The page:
Lutherans Making a World of Difference: Two Renewers of Society

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Most of the Lutherans we’ve explored in this series of Bishop’s Columns have been religious leaders whose impact has been felt specifically within the church. This month we consider two Lutherans whose service has been more noticeable in the world.

This does not diminish the significance of these individuals, because of our Lutheran understanding of vocation. Following Martin Luther (1483-1546) we believe that our whole life in Christ starts in our baptism. In baptism we are both saved from sin and and sent into God’s world to serve our neighbors in all the vocations (or callings) that claim us. In this regard Lutherans sometimes speak of baptism as our “ordination” into our ministry in daily life.

Such ministry takes many forms, ranging from our daily work to our roles within our families to the exercise of our citizenship and even to our past-times (hobbies, volunteer activities, arts, music, etc.) God values, empowers and makes use of all our gifts in the totality of our lives: “Whatever you do, in word or deed, do everything in the name of the Lord Jesus, giving thanks to God the Father through him.” (Colossians 3:17)

During the Reformation era, this “worldly” understanding of vocation was a departure from the then-Catholic focus on vocation as referring to clerical roles within the church. In contrast, Martin Luther saw vocation everywhere he looked, beginning with the families into which we are all born: “How is it possible that you are not called? You have…always been a husband or a wife, a boy or a girl, or servant…” (Luther’s Works, Sermon on the Day of St John the Evangelist)

So let’s take a look at two Lutherans who changed the world—one by way of his vocation in international diplomacy, the other via his calling to be a scientist.

Dag Hammarskjold (1905-1961)

Dag Hjalmar Agne Carl Hammarskjold (pronounced HAMmer-SHOLD) grew up in an aristocratic Swedish family of civil servants, his father serving as Prime Minister of Sweden when Dag was born.[1] After studying economics and law at the Universities of Uppsala and Stockholm, he was a university teacher for a few years. Thereafter he entered the civil service in his country, holding positions in the Ministries of Finance and Foreign Affairs, and rising to the Swedish equivalent of the U.S. Secretary of State.

In the early 1950s Hammarskjold’s work shifted to the infant United Nations, founded on October 24, 1945. After serving in the Swedish delegation to the U.N. he was elected the second Secretary General of the U.N. on April 10, 1953—a position he held for the rest of his life.

During Hammarskjold’s time of leading the U.N. he had to deal with the end of the Korean War, problems in the Middle East, and the crisis over the Suez Canal. When civil war broke out in the newly-independent African nation of the Congo, Hammarskjold sent a U.N. peace-keeping force to suppress the violence. While traveling to the Congo to personally negotiate a cease-fire, Hammarskjold died in a plane crash on September 18, 1961.[2] For his steadfast efforts in international peacekeeping, Hammarskjold became the first person ever to be awarded the Nobel Peace Prize posthumously in 1961.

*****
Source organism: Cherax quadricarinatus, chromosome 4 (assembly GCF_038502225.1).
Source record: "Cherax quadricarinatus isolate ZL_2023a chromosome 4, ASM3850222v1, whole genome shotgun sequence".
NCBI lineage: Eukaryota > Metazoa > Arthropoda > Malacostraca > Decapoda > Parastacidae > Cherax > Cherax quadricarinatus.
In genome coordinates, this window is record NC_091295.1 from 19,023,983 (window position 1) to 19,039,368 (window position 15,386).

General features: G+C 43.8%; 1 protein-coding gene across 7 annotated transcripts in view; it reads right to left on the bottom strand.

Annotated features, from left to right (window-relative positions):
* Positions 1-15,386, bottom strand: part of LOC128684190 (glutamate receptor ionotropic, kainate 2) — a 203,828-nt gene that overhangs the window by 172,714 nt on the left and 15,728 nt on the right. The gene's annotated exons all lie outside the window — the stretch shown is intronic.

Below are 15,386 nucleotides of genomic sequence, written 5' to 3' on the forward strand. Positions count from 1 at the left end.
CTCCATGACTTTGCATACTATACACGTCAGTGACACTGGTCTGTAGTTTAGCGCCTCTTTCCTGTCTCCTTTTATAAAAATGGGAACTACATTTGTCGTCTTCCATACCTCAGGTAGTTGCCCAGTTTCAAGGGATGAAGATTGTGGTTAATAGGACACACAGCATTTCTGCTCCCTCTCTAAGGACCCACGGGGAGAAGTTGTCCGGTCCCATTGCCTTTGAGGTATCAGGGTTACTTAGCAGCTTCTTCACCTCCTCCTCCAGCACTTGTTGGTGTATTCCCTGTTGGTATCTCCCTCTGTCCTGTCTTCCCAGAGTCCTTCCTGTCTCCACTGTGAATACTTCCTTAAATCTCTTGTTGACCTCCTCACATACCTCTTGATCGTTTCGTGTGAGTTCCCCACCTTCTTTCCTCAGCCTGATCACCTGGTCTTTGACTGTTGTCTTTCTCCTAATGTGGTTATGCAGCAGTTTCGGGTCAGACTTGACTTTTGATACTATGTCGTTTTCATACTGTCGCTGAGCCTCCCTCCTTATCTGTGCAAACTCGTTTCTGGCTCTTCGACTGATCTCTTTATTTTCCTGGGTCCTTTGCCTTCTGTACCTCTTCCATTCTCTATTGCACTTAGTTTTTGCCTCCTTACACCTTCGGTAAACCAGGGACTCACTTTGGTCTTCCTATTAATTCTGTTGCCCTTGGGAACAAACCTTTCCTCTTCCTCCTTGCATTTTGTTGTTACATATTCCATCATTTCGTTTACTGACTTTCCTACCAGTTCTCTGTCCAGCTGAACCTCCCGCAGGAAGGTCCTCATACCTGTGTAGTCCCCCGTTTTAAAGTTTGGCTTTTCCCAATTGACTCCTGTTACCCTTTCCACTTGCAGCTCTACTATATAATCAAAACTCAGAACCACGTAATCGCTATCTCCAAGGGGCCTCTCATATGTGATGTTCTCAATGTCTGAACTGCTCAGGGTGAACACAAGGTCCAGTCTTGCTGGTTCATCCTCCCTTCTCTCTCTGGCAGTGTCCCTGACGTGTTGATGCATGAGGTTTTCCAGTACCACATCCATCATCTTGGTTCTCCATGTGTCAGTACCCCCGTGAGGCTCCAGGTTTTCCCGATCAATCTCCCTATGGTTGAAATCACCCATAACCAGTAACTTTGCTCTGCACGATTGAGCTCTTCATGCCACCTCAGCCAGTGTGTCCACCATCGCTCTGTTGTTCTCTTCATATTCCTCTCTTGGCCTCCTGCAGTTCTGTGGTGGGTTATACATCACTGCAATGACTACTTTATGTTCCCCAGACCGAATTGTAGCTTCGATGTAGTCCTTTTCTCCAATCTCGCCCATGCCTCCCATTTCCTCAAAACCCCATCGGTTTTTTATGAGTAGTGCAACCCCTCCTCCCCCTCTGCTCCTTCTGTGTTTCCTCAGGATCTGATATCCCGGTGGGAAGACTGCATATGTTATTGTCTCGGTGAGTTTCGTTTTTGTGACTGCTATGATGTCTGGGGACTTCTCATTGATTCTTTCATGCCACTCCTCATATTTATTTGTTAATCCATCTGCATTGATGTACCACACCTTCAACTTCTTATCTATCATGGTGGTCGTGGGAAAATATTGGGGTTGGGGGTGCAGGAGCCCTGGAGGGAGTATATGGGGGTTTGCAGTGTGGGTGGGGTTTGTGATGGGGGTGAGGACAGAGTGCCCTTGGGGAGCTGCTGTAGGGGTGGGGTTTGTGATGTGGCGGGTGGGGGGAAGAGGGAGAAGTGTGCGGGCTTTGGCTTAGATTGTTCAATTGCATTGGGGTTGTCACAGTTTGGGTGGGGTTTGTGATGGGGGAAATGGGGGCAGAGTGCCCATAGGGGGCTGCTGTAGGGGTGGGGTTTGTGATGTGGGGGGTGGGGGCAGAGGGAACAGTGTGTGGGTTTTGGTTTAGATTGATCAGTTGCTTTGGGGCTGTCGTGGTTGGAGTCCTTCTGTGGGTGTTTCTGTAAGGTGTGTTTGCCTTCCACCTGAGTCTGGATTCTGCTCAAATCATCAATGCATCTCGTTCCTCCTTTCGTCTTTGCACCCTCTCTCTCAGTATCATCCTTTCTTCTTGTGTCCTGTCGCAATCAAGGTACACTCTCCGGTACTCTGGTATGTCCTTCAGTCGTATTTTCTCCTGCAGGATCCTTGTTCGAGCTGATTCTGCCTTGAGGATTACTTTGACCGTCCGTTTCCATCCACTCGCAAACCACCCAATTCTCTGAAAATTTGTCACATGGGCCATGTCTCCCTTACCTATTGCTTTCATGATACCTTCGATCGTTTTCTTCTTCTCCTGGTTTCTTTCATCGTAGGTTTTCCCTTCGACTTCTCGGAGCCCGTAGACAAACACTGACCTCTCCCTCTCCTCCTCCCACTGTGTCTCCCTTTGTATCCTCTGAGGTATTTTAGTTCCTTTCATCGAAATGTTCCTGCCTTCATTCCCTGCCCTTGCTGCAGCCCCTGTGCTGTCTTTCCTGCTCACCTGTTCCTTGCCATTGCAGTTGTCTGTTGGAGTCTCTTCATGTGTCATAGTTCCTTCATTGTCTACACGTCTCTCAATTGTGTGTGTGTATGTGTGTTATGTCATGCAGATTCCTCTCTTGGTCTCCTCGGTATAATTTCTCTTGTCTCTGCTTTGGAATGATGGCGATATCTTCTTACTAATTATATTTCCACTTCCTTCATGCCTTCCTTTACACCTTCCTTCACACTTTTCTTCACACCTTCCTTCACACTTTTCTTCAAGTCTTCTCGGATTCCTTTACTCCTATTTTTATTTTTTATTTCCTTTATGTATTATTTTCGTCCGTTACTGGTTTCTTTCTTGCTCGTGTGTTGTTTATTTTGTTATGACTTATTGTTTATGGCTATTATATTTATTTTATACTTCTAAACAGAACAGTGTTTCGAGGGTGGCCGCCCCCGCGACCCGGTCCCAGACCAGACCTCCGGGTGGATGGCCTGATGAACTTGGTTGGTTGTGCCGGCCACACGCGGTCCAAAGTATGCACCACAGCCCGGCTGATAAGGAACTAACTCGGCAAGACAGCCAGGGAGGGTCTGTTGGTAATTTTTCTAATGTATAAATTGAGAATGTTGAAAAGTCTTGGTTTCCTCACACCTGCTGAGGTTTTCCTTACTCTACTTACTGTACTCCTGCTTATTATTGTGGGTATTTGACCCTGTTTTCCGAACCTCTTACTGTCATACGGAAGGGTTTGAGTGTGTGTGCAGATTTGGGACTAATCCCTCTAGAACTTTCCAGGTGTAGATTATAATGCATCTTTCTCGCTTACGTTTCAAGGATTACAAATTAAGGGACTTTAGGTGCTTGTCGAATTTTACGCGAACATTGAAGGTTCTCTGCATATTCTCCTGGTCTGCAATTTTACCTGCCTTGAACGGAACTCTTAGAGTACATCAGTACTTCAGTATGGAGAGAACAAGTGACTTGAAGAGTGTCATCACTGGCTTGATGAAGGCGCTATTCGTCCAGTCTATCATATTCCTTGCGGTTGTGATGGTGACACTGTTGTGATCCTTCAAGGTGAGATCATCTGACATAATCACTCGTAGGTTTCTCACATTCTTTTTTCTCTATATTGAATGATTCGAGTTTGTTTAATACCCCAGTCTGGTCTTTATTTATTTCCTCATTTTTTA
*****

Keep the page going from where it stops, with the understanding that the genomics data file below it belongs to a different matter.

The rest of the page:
Only after his tragic death did the world discover the depths of Hammarskjold’s faith and spirituality. Although he seemed to have had a nominal upbringing in the (Lutheran) Church of Sweden, he didn’t appear to be an active church member (though in his youth he acknowledged being shaped by Swedish archbishop Nathan Soderblom[3]).

After his death a personal journal was discovered in Hammarskjold’s home in New York City—a journal he had begun keeping when he was 20 and concluded with entries made the month before his death. Published in 1963 under the title, Markings, Hammarskjold’s journal made it clear that he was a Christian, the depths of whose spiritual life had been entirely unsuspected. Theologian Henry P. Van Dusen called Markings “the noblest self-disclosure of spiritual struggle and triumph, perhaps the greatest testament of personal faith written … in the heat of professional life and amidst the most exacting responsibilities for world peace and order.”[4]

Norman Borlaug (1914-2009)

Norman Ernest Borlaug was born March 25, 1914 on a farm near Cresco, Iowa, to Henry and Clara Borlaug.[5] He was the great-grandson of Norwegian immigrants, and his grandfather helped found Immanuel Norwegian Evangelical Lutheran Congregation in the small Norwegian-American community of Saude, near Cresco.[6]

After completing his primary and secondary education in Cresco, Borlaug enrolled in the University of Minnesota where he majored in forestry. After serving a few years in the U.S. Forest Service he returned to the University of Minnesota for his master’s and doctoral degrees in plant pathology (1939 and 1942, respectively).